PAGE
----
Unformatted text preview: S117 Homework 7 Out of 85 Points Chapter 6 (to turn in) 12. (out of 5 points) Equilibrium is not static, but dynamic. This means that when a reaction is at an equilibrium position, both the forward and reverse reaction are occurring; they're simply occurring at the same rate so that there is no net change. Therefore, even at equilibrium, some of the radioactive 14C atoms in the CO will react and end up in CO2. 20. (out of 5 points) K with no subscript is shorthand for Kc. , where the n is the number of moles of gas in the products minus the number of moles of gas in the reactants. Therefore, when the number of moles of gas is the same in the reactants as in the products, , so , so . The only reaction in problem 19 for which this is true is reaction d. 24. (out of 5 points) The equilibrium constant in terms of partial pressures for this reaction is , where division by 1atm was done because equilibrium constants deal with activities rather than absolute pressures. (From hereafter, units will simply not be shown in equilibrium constants.) At the other given partial pressures, . Since , this system is not at equilibrium. 26. (out of 5 points) The balanced reaction is . Since this problem is at constant volume, the number of moles is directly proportional to the partial pressure. Since we're not given the volume or the number of moles, the temperature is useless, but we can work through this problem without it. We can use an ICE table. Initial 1.00atm 2.00atm 0atm Change x 3x +2x Equilibrium 1.00atmx 2.00atm3x 2x We are given that the total pressure at equilibrium is 2.00atm. Mathematically, this means that , so . Therefore, the partial pressure of hydrogen gas at equilibrium is . Also, . This is not even close to the equilibrium constant calculated in problem 84, but that is okay since the temperature may be different. 34. (out of 10 points) The equilibrium constant is more is added is . The concentration of F2 after . After more F2 is added, . Since , the reaction must shift to the right to reach equilibrium, which is exactly what Le Chtelier's principle predicts. Let's set up an ICE table to calculate the equilibrium concentrations after the F2 is added. Initial Change Equilibrium Now Let's manipulate this to solve for x. , so . Therefore, , and 38. (out of 5 points) ICE tables are useful here. a. Initial Change Equilibrium Now . First guessing , 2.0mol/2.0L=1.0M 2x 1.0M2x 0M +2x 2x 0M +x x 0.0500M x 0.0500Mx , so , so , . 0.0500M x 0.0500Mx 0.400M +2x 0.400M+2x . . We'll use successive approximation, so . Now using . Since this . Therefore, , and . in the right side of the equation, yields the same value of x, we can see that our final x is , b. Initial Change Equilibrium Now 0M +2x 2x 2M 2x 2M2x 1M x 1Mx . Using successive approximation here is quite difficult because only a very good first approximation will work; otherwise, each approximation gets worse and worse. This will almost always happen when x is expected to be large compared to the concentrations with which it's being added/subtracted. In this case, equilibrium lies far to the left, so it is expected that x will be close to 1, so it is large. Instead of trying and failing at successive approximation, the solutions to this equation were solved on a computer algebra system to yield . Therefore, , , and . On an exam, you of course will not have a computer algebra system to solve cubic equations exactly for you, so that sounds like trouble. Successive approximations don't work, and it's not feasible to solve this analytically. There is yet another method. In this problem, we start with all products and no reactants; yet we know that at equilibrium, we'll have mostly reactants and few products since K is small. Let's assume for the moment that all of the products react to form the reactants. Initial Change Final 0M +2M 2M 2M 2M 0M 1M 1M 0M Now we can solve this as a regular ICE table, taking the final conditions above as the initial conditions of our ICE table. Initial Change Equilibrium 2M 2x 2.0M2x 0M +2x 2x 0M +x x Now this problem is very similar to part a., and we can use successive approximation. The results are , , and . This is the general method to use when x is expected to be large in the given initial conditions. c. Initial Change Equilibrium Now successive approximation. Therefore, . d. Initial Change Equilibrium 0M +2x 2x 3M 2x 3M2x 1M x 1Mx 1M 2x 1M2x , so , , and 1M +2x 1M+2x 0M +x x using Now . As in part b., successive approximation will fail here because x will be nearly 1M. Rather than solving a cubic equation, let's assume that all of the Cl2 reacts. (In this case, Cl2 is a limiting reagent, so not all of the NO can react.) Initial Change Final 0M +2M 2M 3M 2M 1M 1M 1M 0M We can use these conditions to set up an ICE table and solve it with successive approximation. Initial Change Equilibrium Now for x in terms of x. 2M 2x 2.0M2x 1M +2x 1M+2x 0M +x x . To use successive approximation, we can solve . First assuming that and going through successive , approximations (actually, the first approximation is good enough), we find that so , , and . e. It is not immediately obvious in which direction the reaction must move to reach equilibrium, but the reaction quotient will tell us this. . Since , the reaction must shift to the left, but we have yet another situation where x will be large, so let all of the products react. Initial 2M 2M 1M Change +2M 2M 1M Final 4M 0M 0M Proceeding as in parts b. and d., we would solve an ICE table, which will not be shown for the third time. We find that , , and . f. Again, it is not immediately obvious in which direction the reaction must move to reach equilibrium, but the reaction quotient will tell us this. . Since , the reaction must shift to the left. Let's do exactly what we did in parts b., d., and e. Initial Change Final 1M +1M 2M 1M 1M 0M 1M 0.5M 0.5M We can use these conditions to set up an ICE table and solve it with successive approximation. Initial Change Equilibrium Now . Assuming Therefore, 2M 2x 2.0M2x 0M +2x 2x 0.5M +x 0.5M+x . Solving for the x in the [NO] factor, and doing successive approximation, we find that , , and . 48. (out of 5 points) a. Water does not appear in this reaction, but it does change the concentrations of the reactants. Doubling the volume by adding water will halve the concentrations of everything. Now . Since , the reaction will shift left to reach equilibrium. b. Without knowing whether Fe3+ or FeSCN2+ will react with NO3, it is impossible to tell what will happen to the equilibrium position. If neither reacts, then equilibrium will shift to the left since the formation of AgSCN will pull SCN out of solution. If they do react, then the result depends on the equilibrium constants of the reactions and . c. Assuming that the only species which reacts with Na+ or OH is Fe3+ (forming Fe(OH)3), adding NaOH will shift the equilibrium position to the left since reactant will be removed. d. Again, not knowing whether NO3 will react with FeSCN2+, this question is impossible to answer. Assuming that the only effect of adding Fe(NO)3 is to increase the concentration of Fe3+, then the equilibrium position will shift right. 56. (out of 5 points) As the temperature is raised (in other words, as energy is put into the system as heat), the equilibrium constant becomes smaller and smaller, meaning that reactants are favored more and more. If reactants are favored more as heat is input, then the equilibrium position is shifting left when heat is input. One way of imagining this is to think of heat as a component of the reaction. Since its addition shifts the equilibrium position left, it must be a "product" of the reaction, making the reaction exothermic. 58. (out of 10 points) a. Adding the first and the reverse of the third reactions gives , which is equivalent to constant is . The equilibrium constant is then . , the reaction we want. Since we've essentially subtracted the third reaction, its new equilibrium b. Add the first and second reactions and subtract the third reaction to get , which is equivalent to . c. Doubling the second reaction and subtracting the third reaction from it gives , which is equivalent to , the reaction we want. Doubling the second reaction means that the coefficients of everything double. The effect of this is that the equilibrium constant gets squared. Therefore, . 70. (out of 5 points) Naphthalene is a hydrocarbon, so it consists only of carbon and hydrogen atoms. From the given information, its molar mass is . Since naphthalene is 93.71% carbon by mass, of its molar mass comes from carbon. This corresponds to 10 moles of carbon atoms per mole of naphthalene (since the molar mass of carbon is approximately ). Therefore, the remaining of naphthalene come from hydrogen which corresponds to 8 moles of hydrogen atoms per mole of naphthalene. Therefore, naphthalene's molecular formula is C10H8. The equilibrium expression for this reaction is . Recall that equilibrium expressions deal with activities rather than concentrations, so it can be written as , so the concentration of naphthalene is . It is in a 5.0L container, so . The total amount of naphthalene is , so the fraction which sublimed is . , the reaction we want. Therefore, Chapter 7 (to turn in) 42. (out of 10 points) The relevant reaction is given by an ICE table. Initial Change Equilibrium 0.1M x 0.1Mx , so the acid dissociation expression is , so monochloroacetic acid is a weak acid. Let's use 0M +x x 0M +x x Therefore, approximation gives 55. (out of 5 points) The relevant reaction is , so , so , so . Successive . , so . This is a different sort of problem than usual since we know the equilibrium concentration (since we are given the equilibrium pH) rather than the initial concentration of something. However, an ICE table will still help us. The ICE table is Initial Change Equilibrium Now concentration of HCOOH was 0.024M. x 102.7M x102.7M , so 0M +102.7M 102.7M 0M +102.7M 102.7M , so the initial Chapter 8 (to turn in) 24. (out of 5 points) HONH2 is a weak base with conjugate acid HONH3+. For HONH2, as given on page A25. We can, as usual, use an ICE table. Note that HONH3Cl can be assumed to dissociate completely into Cl and HONH3+. Initial Change Equilibrium Now , so is give 0.1M x 0.1Mx 0.1M +x 0.1M+x . Using successive approximation, . We have seen an expression for the autoionization of water; it . Here, we can substitute in our hydroxide concentration to . Now 0M +x x . There is another way to do this problem, but we haven't seen it in class. If you're curious, here it is. HONH2 is a weak base with conjugate acid HONH3+. For HONH2, as given on page A25, so dissociate completely into Cl and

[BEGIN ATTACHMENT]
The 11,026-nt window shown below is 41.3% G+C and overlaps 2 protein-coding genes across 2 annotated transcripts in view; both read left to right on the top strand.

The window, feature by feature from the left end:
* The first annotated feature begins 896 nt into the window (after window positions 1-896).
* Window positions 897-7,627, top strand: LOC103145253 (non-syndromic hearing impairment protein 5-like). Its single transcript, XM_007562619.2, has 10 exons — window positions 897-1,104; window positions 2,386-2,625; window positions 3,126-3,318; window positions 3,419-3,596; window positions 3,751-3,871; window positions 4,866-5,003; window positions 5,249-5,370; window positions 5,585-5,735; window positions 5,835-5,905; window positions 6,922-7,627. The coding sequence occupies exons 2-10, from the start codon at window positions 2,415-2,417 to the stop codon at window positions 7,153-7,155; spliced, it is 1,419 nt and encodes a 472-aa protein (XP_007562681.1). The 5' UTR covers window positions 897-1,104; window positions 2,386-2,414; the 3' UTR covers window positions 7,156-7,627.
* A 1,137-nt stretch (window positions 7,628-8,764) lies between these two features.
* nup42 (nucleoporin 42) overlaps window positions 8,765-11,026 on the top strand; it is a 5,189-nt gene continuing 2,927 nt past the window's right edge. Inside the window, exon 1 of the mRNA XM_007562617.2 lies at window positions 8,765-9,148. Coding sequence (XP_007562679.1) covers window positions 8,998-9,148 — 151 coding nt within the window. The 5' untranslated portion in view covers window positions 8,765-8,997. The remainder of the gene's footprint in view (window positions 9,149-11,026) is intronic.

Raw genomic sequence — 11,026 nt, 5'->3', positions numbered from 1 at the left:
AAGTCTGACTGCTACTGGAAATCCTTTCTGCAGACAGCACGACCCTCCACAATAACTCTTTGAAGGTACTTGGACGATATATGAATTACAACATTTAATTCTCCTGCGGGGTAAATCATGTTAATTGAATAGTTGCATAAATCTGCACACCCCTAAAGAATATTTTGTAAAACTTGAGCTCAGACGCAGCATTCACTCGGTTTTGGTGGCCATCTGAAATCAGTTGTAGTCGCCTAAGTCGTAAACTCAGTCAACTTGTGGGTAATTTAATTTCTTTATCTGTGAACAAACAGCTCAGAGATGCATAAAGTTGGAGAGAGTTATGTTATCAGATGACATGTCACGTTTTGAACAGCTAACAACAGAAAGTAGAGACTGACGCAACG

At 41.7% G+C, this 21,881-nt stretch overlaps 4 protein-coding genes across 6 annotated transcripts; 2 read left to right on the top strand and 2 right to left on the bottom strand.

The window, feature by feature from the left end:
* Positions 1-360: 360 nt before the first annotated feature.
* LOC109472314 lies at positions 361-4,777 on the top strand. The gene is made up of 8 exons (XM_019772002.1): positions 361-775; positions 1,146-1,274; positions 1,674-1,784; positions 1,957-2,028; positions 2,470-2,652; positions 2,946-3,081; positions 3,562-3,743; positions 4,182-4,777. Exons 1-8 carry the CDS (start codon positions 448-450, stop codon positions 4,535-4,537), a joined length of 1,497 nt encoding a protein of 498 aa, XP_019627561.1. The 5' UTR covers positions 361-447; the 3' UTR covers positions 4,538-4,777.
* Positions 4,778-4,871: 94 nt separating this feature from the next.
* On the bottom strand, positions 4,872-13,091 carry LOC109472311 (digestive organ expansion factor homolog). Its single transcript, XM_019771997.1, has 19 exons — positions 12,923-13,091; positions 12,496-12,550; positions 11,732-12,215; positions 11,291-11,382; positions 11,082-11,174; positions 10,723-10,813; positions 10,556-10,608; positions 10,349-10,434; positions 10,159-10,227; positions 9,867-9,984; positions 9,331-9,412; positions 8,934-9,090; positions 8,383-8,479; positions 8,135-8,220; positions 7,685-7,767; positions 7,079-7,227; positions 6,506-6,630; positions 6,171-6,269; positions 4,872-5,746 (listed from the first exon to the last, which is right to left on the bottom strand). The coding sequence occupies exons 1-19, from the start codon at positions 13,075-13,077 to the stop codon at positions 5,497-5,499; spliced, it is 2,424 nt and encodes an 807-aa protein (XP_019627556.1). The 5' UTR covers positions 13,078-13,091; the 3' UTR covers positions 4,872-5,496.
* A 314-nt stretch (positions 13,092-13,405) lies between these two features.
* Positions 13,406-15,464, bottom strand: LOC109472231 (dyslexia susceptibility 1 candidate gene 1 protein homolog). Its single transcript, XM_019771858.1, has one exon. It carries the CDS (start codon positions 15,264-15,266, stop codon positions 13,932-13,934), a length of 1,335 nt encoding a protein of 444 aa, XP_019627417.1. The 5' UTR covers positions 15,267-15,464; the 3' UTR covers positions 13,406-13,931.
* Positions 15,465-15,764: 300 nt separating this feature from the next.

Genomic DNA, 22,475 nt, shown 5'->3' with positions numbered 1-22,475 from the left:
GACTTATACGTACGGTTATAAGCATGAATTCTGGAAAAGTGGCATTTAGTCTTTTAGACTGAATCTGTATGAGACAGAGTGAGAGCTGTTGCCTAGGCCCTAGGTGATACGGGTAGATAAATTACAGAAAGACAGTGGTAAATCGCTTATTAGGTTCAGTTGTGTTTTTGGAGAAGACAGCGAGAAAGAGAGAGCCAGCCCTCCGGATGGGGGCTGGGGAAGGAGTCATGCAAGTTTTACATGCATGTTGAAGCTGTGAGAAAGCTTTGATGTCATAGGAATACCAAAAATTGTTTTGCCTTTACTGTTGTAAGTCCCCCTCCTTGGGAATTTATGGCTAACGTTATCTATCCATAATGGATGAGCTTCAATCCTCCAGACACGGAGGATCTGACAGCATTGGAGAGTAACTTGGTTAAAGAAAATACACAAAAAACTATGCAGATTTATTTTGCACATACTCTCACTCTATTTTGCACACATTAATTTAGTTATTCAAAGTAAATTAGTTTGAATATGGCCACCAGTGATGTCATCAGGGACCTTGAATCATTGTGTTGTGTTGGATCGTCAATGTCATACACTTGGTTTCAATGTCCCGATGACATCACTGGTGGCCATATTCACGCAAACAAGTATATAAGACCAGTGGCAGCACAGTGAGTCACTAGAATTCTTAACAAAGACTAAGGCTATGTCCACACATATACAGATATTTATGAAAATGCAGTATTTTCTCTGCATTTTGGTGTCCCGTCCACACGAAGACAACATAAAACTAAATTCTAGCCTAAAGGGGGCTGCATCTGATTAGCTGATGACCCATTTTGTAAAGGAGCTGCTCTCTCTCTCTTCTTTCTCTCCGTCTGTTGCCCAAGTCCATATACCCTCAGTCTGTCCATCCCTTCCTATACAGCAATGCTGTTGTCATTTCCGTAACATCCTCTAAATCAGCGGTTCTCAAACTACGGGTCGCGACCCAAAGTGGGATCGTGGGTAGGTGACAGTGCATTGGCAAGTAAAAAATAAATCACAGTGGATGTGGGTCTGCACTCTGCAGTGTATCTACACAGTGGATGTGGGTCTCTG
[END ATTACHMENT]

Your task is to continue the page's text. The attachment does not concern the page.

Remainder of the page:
. HONH3Cl can be assumed to HONH3+, so the HendersonHasselbalch equation can be used. . 26. (out of 5 points) NaOH will dissociate essentially completely into Na+ and OH, so adding 0.020mol OH will react with 0.020mol HONH3+, bringing the concentration of HONH3+ down to and thereby raising the concentration of HONH2 up to Initial Change Equilibrium 0.120M x 0.120Mx 0.080M +x 0.080M+x . 0M +x x , so Using successive approximation and solving for x gives us . Now . HCl will dissociate essentially completely into H+ and Cl, so adding 0.020mol H+ will react with 0.020mol HONH2, bringing the concentration of HONH2 down to and thereby raising the concentration of HONH3+ up to Initial Change Equilibrium 0.080M x 0.080Mx . 0.120M +x 0.120M+x 0M +x x , so Using successive approximation and solving for x gives us . Now . ...
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 Fall '11
 StephenJacobson
 Naphthalene, initial change equilibrium